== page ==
D’Amato establishes all of this so laboriously you’d think a Strindbergian angst-fest was on the cards. But no, Carol’s antagonism towards Julie pays off in a “locked in a cemetery at night” prank which (a) detracts from what could have been a tense “band of survivors hole up against unknown/unseen attacker” sequence, and (b) is curtailed arbitrarily before any atmosphere or tension can be developed. Otherwise, that’s it. The character dynamics are never explored.
Even when ‘Anthropo-Fake-Ass: The Puh-leeze’ creeps past the halfway mark and our merry band of stupid-decision-making protagonists fetch up at a creepy old house which seems to have shared an architect with the domicile in ‘Deep Red’, there’s no sense of D’Amato infusing his narrative with any degree of urgency. Chase scenes ebb to the soporific. Hushed and supposedly urgent dialogue passages are punctuated with more pregnant pauses than a Harold Pinter manuscript. Characters split up, get distracted or go wandering off on their own with such moronic regularity that you very quickly cease fearing for their safety and instead get bored at how fucking long it takes for the inevitable blood-letting.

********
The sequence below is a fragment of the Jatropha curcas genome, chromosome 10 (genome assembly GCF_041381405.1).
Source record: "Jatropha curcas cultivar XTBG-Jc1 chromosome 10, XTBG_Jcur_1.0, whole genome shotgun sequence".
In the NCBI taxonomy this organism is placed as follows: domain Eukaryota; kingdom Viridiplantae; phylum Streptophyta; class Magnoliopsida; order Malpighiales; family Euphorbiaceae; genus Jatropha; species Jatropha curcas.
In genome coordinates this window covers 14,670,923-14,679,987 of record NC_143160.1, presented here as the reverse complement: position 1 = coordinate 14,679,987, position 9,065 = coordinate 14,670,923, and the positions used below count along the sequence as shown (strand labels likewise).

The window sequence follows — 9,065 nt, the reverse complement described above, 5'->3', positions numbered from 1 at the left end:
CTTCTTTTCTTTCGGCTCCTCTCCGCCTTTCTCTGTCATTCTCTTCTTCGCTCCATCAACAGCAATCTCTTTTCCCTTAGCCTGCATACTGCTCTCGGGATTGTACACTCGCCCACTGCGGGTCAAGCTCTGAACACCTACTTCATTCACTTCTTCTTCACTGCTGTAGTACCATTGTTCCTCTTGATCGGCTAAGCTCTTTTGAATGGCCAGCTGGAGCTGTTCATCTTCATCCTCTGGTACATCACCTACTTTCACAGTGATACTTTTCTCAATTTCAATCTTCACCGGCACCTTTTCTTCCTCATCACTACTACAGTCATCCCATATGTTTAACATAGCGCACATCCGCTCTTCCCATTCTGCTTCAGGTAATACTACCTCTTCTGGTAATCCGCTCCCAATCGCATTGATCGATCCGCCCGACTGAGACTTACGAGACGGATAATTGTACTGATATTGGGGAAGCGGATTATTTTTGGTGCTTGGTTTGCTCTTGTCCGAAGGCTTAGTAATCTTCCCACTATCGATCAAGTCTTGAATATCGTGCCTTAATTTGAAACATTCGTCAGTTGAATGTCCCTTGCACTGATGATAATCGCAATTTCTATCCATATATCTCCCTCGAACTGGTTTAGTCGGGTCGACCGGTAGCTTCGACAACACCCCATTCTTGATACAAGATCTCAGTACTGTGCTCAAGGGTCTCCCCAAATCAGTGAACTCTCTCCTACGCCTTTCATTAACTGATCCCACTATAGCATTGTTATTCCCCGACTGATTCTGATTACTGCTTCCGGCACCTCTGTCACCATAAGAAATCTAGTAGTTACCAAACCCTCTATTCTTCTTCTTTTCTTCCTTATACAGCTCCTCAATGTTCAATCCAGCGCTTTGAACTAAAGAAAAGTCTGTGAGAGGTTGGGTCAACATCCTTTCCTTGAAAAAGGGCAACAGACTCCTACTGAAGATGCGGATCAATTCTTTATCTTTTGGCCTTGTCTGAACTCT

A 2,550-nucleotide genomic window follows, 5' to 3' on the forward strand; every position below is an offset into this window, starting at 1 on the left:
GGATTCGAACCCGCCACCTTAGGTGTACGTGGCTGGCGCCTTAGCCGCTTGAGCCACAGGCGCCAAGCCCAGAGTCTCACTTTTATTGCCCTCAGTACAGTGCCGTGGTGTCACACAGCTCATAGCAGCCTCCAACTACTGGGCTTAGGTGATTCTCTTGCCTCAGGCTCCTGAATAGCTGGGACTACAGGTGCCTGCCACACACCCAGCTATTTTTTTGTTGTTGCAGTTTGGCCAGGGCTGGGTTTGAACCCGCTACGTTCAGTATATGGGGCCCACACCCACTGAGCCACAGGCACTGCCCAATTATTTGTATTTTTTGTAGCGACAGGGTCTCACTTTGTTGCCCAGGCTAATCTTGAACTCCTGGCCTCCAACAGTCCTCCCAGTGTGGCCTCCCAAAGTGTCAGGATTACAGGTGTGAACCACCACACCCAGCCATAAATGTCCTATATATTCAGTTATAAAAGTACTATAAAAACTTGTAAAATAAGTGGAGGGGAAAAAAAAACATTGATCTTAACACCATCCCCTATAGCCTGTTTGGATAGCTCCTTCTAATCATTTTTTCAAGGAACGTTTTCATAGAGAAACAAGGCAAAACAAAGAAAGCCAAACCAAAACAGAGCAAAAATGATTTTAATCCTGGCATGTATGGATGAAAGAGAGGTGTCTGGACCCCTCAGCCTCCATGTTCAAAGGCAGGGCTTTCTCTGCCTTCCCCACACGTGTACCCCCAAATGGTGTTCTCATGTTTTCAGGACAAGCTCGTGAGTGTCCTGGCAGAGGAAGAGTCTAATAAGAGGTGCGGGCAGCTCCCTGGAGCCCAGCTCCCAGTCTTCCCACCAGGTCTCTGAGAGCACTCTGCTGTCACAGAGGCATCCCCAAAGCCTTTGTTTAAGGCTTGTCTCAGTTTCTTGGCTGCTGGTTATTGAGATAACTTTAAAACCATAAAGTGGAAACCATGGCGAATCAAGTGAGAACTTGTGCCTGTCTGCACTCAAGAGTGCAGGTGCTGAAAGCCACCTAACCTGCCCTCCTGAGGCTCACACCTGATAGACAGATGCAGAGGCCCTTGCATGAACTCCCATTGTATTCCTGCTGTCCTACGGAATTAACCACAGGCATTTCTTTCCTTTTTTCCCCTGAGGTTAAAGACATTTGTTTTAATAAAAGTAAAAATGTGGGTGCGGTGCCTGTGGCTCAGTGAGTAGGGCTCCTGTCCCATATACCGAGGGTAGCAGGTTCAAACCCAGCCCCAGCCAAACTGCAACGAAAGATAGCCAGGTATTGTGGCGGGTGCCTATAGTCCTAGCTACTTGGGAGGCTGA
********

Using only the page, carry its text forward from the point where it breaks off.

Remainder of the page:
Which brings us to the gore. It’s incredibly fake. Even by the standards of Italian horror movies. That horribly unconvincing mannequin that tumbles down the mountain at the end of Fulci’s ‘Don’t Torture a Duckling’? Documentary freakin’ realism compared to what’s on show here.
So, yeah: the viscera is phoney, the tension is a non-starter, there’s no nudity, and the music is like listening to a rhinoceros trying to emulate the stripped-down synth-heavy score of a John Carpenter classic using some saucepans and a kazoo. Take it from me, the only reason ‘Anthropo-Dickless: The Zzzzzzzs’ got put on the DPP list was to protect audiences of the day against the possibility of RSI from repeatedly ramming their thumbs down on the “fast forward” button.